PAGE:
By MICHAEL MAROT
AP Sports Writer
INDIANAPOLIS -- The Indy Racing League is shifting gears as Series officials acknowledged Tuesday that economics has made cost-cutting a top priority.
"We've got to create a sound business model in this competitive environment, or we won't be in a competitive environment very long," IRL president of competition Brian Barnhart said.
A planned engine change, scheduled for 2011, could be delayed one year, and the traditional three-year engine cycle may be extended to five years.
Honda has been the sole engine supplier for the IRL since 2006.
Although the new engine specs have not yet been agreed to, series officials have adapted to financial concerns by considering more affordable options.
-- Replacing the current V8 engines with a smaller, lighter V4. The decision could improve fuel mileage for the cars that now run on ethanol.
-- Extending lifetime engine requirements from the current 1,100 miles to 3,750 miles. Barnhart believes that would lead to fewer engine changes and lower costs for teams and manufacturers.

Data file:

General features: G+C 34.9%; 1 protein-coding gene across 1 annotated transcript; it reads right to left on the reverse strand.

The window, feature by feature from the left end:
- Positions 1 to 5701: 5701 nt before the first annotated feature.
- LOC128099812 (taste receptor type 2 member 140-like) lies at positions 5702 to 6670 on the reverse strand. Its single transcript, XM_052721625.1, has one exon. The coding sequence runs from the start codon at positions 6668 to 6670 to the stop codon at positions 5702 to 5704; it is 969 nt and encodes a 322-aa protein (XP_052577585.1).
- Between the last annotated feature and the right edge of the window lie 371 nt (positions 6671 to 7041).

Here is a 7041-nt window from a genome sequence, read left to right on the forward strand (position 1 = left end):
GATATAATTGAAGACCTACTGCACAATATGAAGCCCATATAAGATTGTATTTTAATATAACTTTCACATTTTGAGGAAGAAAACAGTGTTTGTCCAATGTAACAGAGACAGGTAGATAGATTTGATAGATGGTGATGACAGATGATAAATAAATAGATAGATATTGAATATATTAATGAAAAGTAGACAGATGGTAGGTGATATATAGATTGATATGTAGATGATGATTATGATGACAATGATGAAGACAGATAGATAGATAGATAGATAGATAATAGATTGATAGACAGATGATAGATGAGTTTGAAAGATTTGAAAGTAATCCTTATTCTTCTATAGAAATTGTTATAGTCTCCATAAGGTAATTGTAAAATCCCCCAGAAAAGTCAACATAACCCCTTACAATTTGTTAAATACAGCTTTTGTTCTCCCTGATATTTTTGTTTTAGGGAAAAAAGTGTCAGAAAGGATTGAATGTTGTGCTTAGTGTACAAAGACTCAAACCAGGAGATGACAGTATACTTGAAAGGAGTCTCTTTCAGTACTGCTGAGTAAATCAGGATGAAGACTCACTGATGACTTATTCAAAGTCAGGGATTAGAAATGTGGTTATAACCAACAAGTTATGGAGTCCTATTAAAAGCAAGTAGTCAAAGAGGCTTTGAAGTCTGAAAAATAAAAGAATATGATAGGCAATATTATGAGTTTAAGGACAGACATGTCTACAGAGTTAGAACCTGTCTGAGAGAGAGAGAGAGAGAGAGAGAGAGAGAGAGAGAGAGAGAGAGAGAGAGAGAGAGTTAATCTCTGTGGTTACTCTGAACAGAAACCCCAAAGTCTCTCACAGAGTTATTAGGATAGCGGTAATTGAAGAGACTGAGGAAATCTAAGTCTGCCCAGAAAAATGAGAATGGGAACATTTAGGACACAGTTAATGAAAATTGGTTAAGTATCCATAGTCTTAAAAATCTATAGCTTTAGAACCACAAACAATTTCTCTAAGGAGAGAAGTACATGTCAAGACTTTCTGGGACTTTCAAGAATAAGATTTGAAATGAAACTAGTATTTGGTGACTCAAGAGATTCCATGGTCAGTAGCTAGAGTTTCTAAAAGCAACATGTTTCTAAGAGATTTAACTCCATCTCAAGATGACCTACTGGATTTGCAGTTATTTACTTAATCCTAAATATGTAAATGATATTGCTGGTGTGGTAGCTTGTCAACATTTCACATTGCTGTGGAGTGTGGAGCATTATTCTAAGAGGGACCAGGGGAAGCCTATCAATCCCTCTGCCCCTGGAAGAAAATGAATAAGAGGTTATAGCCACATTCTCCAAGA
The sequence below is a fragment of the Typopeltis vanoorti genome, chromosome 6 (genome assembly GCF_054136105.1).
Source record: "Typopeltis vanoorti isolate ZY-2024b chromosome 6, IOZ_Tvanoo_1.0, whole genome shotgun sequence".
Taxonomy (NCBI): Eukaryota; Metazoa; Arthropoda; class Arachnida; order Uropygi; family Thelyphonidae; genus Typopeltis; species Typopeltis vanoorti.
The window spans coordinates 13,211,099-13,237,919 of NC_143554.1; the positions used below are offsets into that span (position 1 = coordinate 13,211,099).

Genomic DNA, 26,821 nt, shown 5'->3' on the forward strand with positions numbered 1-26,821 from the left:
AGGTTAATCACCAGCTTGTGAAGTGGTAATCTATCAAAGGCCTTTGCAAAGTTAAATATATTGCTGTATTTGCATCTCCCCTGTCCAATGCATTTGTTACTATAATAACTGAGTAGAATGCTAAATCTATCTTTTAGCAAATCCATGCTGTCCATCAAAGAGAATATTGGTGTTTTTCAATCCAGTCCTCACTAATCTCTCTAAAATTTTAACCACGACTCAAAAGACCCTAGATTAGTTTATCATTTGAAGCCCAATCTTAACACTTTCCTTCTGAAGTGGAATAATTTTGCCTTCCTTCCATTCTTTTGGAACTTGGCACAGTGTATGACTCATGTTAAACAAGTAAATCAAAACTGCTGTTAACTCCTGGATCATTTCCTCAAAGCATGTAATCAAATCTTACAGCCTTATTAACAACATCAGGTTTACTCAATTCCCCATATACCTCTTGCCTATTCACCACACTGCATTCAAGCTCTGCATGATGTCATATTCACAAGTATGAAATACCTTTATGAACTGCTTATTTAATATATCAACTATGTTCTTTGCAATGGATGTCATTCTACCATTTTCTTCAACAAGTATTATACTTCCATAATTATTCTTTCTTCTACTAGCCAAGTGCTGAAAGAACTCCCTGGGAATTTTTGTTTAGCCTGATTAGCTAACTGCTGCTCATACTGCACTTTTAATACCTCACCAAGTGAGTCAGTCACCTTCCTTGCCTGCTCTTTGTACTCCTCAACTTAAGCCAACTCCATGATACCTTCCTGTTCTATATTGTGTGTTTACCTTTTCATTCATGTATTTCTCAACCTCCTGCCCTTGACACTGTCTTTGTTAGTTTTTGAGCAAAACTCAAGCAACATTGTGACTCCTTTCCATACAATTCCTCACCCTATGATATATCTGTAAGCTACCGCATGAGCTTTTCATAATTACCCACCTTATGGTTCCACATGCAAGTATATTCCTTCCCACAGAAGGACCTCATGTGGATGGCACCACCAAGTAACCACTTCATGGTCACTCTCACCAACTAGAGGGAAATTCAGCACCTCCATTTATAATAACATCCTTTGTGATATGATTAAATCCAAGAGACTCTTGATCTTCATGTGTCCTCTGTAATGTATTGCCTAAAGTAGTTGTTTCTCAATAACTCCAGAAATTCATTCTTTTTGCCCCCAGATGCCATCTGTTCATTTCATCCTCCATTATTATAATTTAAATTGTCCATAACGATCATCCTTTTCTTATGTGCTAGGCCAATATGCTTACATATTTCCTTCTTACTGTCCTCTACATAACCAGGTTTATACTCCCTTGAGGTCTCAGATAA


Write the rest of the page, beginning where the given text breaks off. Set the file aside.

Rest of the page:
-- Lengthening the engine agreements to lower costs for research and development.
-- Adding turbochargers, last used in the 1996 season, so series officials can better control power on the different courses. Series officials believe it would reduce the money spent on redesigning engines for competition on superspeedways, smaller ovals, road and street courses.
Those proposals have generated enough interest among engine manufacturers to keep them at the negotiating table since May.
In Tuesday's conference call, series officials said Audi, Fiat, Honda, Porsche and Volkswagen remain interested in making IndyCar engines. Firestone, which makes IRL tires, and Dallara, IRL's chassis-maker, also have been included in a series of round-table discussions.
"The fact that we've got five (engine manufacturers) involved in this global economy, I think, speaks volumes about the interest in the IndyCar series," Barnhart said. "We're not going to get all five of them, but if we get two, to go along with Honda, we'd be thrilled."
Honda Performance Development president Erik Berkman said his company would embrace competition from other engine makers. Although Honda would prefer running a V6, Berkman said it was not a deal-breaker and suggested it might be possible to let V6s run against V4s if they were competitive.
"The world has certainly changed since we started this process, so we're working through all kinds of economic changes," said Terry Angstadt, president of the IRL's commercial division. "That's why we're trying to work through this and, maybe, get a little more competition in the process."